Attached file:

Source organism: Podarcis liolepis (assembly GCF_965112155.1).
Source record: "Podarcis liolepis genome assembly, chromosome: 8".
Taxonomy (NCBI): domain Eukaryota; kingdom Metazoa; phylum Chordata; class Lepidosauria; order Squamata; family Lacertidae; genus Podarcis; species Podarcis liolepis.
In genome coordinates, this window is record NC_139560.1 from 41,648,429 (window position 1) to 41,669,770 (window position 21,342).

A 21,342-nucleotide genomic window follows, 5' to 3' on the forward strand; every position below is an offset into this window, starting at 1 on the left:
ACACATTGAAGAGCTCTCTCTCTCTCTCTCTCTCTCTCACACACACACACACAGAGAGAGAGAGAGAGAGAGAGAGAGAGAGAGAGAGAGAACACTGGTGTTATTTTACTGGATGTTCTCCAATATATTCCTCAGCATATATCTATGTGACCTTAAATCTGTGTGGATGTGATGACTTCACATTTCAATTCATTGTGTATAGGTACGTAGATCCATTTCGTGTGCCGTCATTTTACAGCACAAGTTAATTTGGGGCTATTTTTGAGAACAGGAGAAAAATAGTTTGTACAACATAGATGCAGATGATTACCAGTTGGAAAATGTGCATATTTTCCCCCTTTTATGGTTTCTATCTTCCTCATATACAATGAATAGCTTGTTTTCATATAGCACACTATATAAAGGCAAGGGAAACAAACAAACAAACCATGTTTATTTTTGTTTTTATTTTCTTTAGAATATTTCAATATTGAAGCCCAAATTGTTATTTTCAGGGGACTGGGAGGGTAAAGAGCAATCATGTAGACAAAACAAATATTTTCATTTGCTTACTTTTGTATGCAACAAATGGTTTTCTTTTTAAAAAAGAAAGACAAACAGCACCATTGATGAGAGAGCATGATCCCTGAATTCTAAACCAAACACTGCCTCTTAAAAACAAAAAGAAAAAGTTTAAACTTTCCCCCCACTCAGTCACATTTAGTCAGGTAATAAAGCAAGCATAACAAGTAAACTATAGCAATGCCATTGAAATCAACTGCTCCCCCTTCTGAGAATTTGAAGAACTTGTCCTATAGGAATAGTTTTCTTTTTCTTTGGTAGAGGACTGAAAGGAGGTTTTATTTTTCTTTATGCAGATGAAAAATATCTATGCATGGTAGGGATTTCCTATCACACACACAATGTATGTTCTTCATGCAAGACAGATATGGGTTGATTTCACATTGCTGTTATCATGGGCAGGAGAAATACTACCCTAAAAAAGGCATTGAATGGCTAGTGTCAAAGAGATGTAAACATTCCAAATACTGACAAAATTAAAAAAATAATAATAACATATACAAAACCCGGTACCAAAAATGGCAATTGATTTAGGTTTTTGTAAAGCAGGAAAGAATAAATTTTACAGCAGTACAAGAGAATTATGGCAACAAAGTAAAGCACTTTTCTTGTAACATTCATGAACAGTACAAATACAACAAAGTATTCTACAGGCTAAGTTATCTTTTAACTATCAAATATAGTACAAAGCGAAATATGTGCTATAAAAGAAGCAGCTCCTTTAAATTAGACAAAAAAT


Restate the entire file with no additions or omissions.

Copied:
Source organism: Podarcis liolepis (assembly GCF_965112155.1).
Source record: "Podarcis liolepis genome assembly, chromosome: 8".
Taxonomy (NCBI): domain Eukaryota; kingdom Metazoa; phylum Chordata; class Lepidosauria; order Squamata; family Lacertidae; genus Podarcis; species Podarcis liolepis.
In genome coordinates, this window is record NC_139560.1 from 41,648,429 (window position 1) to 41,669,770 (window position 21,342).

A 21,342-nucleotide genomic window follows, 5' to 3' on the forward strand; every position below is an offset into this window, starting at 1 on the left:
ACACATTGAAGAGCTCTCTCTCTCTCTCTCTCTCTCTCACACACACACACACAGAGAGAGAGAGAGAGAGAGAGAGAGAGAGAGAGAGAGAACACTGGTGTTATTTTACTGGATGTTCTCCAATATATTCCTCAGCATATATCTATGTGACCTTAAATCTGTGTGGATGTGATGACTTCACATTTCAATTCATTGTGTATAGGTACGTAGATCCATTTCGTGTGCCGTCATTTTACAGCACAAGTTAATTTGGGGCTATTTTTGAGAACAGGAGAAAAATAGTTTGTACAACATAGATGCAGATGATTACCAGTTGGAAAATGTGCATATTTTCCCCCTTTTATGGTTTCTATCTTCCTCATATACAATGAATAGCTTGTTTTCATATAGCACACTATATAAAGGCAAGGGAAACAAACAAACAAACCATGTTTATTTTTGTTTTTATTTTCTTTAGAATATTTCAATATTGAAGCCCAAATTGTTATTTTCAGGGGACTGGGAGGGTAAAGAGCAATCATGTAGACAAAACAAATATTTTCATTTGCTTACTTTTGTATGCAACAAATGGTTTTCTTTTTAAAAAAGAAAGACAAACAGCACCATTGATGAGAGAGCATGATCCCTGAATTCTAAACCAAACACTGCCTCTTAAAAACAAAAAGAAAAAGTTTAAACTTTCCCCCCACTCAGTCACATTTAGTCAGGTAATAAAGCAAGCATAACAAGTAAACTATAGCAATGCCATTGAAATCAACTGCTCCCCCTTCTGAGAATTTGAAGAACTTGTCCTATAGGAATAGTTTTCTTTTTCTTTGGTAGAGGACTGAAAGGAGGTTTTATTTTTCTTTATGCAGATGAAAAATATCTATGCATGGTAGGGATTTCCTATCACACACACAATGTATGTTCTTCATGCAAGACAGATATGGGTTGATTTCACATTGCTGTTATCATGGGCAGGAGAAATACTACCCTAAAAAAGGCATTGAATGGCTAGTGTCAAAGAGATGTAAACATTCCAAATACTGACAAAATTAAAAAAATAATAATAACATATACAAAACCCGGTACCAAAAATGGCAATTGATTTAGGTTTTTGTAAAGCAGGAAAGAATAAATTTTACAGCAGTACAAGAGAATTATGGCAACAAAGTAAAGCACTTTTCTTGTAACATTCATGAACAGTACAAATACAACAAAGTATTCTACAGGCTAAGTTATCTTTTAACTATCAAATATAGTACAAAGCGAAATATGTGCTATAAAAGAAGCAGCTCCTTTAAATTAGACAAAAAAT